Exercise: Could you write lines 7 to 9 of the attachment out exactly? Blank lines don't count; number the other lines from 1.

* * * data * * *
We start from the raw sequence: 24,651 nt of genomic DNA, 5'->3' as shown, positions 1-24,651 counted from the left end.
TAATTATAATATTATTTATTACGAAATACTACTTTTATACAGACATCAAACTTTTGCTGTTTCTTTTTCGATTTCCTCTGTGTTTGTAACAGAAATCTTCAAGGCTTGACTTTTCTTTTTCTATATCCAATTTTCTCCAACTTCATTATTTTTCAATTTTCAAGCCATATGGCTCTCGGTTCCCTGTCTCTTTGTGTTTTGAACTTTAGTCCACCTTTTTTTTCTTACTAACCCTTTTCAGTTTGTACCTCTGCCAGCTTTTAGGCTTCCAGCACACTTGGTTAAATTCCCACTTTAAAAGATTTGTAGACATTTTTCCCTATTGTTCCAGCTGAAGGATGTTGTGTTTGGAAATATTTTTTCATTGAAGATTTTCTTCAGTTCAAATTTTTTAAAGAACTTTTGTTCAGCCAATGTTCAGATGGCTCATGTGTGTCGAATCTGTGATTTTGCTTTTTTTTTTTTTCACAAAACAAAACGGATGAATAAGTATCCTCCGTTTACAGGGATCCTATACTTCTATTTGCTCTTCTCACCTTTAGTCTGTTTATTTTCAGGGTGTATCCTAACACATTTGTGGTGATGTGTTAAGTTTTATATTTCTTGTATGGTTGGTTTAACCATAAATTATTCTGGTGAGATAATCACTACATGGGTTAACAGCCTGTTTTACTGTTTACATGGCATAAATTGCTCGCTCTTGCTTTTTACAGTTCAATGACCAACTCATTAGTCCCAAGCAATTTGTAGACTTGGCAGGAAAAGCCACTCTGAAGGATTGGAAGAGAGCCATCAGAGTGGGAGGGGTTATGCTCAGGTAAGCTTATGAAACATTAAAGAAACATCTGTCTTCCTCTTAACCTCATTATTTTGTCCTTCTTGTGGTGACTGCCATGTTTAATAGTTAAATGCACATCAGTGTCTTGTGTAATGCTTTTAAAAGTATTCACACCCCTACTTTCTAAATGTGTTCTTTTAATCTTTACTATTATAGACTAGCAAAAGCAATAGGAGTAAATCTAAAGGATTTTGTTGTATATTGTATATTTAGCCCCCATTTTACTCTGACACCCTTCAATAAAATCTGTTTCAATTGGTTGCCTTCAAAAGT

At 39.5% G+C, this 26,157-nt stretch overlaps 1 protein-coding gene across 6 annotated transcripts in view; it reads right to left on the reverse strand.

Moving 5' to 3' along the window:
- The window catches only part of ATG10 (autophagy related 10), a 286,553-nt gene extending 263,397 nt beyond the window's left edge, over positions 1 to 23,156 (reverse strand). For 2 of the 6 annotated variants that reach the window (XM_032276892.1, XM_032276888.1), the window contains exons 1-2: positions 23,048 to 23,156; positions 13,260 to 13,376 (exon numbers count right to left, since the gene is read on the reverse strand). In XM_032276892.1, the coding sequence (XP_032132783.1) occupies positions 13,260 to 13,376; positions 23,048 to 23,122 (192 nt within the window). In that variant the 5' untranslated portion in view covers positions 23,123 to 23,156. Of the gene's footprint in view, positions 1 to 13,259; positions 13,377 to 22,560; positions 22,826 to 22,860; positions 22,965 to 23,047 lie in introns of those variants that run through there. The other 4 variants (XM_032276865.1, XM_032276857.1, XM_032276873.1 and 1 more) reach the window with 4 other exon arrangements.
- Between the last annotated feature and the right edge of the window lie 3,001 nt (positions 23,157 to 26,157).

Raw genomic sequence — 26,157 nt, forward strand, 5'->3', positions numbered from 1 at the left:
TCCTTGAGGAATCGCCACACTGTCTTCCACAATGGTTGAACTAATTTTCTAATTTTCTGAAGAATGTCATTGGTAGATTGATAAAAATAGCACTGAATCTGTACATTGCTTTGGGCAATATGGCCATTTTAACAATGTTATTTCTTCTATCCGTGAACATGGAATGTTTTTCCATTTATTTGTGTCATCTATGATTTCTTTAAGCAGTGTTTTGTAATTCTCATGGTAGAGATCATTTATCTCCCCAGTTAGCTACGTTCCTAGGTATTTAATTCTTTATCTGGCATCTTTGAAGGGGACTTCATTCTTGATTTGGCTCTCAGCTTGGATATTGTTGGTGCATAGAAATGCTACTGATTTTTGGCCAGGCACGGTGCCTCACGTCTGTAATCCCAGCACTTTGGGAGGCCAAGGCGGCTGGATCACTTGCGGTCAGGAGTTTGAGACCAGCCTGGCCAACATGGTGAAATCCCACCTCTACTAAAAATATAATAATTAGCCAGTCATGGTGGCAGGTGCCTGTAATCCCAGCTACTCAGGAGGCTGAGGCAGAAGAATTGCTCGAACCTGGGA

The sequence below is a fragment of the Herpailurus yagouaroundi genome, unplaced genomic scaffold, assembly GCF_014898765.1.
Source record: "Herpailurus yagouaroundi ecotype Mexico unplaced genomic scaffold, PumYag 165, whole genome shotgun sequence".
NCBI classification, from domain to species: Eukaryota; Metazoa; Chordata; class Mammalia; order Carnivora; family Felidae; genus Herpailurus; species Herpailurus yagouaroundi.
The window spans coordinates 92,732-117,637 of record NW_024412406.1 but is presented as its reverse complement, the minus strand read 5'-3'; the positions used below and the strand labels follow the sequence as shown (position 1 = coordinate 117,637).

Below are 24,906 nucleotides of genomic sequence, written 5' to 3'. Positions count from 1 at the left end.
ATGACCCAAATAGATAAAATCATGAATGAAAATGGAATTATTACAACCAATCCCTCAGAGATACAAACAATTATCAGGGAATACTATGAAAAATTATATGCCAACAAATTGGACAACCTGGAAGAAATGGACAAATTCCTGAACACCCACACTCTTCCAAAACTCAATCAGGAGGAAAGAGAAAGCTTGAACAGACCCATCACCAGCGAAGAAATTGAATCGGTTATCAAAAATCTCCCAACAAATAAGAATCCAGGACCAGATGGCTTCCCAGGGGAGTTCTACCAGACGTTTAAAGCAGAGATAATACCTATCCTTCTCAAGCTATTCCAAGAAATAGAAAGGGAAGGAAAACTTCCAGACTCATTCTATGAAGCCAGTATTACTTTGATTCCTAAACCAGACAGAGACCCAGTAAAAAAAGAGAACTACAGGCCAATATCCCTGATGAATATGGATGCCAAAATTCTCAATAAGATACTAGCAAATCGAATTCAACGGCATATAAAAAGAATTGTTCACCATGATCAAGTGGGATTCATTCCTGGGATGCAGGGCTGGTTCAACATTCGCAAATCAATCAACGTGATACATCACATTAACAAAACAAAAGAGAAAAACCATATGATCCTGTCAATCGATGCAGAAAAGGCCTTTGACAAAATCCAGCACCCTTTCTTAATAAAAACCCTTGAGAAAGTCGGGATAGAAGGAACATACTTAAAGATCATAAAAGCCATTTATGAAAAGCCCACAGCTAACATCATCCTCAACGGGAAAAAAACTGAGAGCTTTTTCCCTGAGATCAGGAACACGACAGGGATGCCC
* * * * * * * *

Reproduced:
Raw genomic sequence — 26,157 nt, forward strand, 5'->3', positions numbered from 1 at the left:
TCCTTGAGGAATCGCCACACTGTCTTCCACAATGGTTGAACTAATTTTCTAATTTTCTGAAGAATGTCATTGGTAGATTGATAAAAATAGCACTGAATCTGTACATTGCTTTGGGCAATATGGCCATTTTAACAATGTTATTTCTTCTATCCGTGAACATGGAATGTTTTTCCATTTATTTGTGTCATCTATGATTTCTTTAAGCAGTGTTTTGTAATTCTCATGGTAGAGATCATTTATCTCCCCAGTTAGCTACGTTCCTAGGTATTTAATTCTTTATCTGGCATCTTTGAAGGGGACTTCATTCTTGATTTGGCTCTCAGCTTGGATATTGTTGGTGCATAGAAATGCTACTGATTTTTGGCCAGGCACGGTGCCTCACGTCTGTAATCCCAGCACTTTGGGAGGCCAAGGCGGCTGGATCACTTGCGGTCAGGAGTTTGAGACCAGCCTGGCCAACATGGTGAAATCCCACCTCTACTAAAAATATAATAATTAGCCAGTCATGGTGGCAGGTGCCTGTAATCCCAGCTACTCAGGAGGCTGAGGCAGAAGAATTGCTCGAACCTGGGA

The sequence below is a fragment of the Herpailurus yagouaroundi genome, unplaced genomic scaffold, assembly GCF_014898765.1.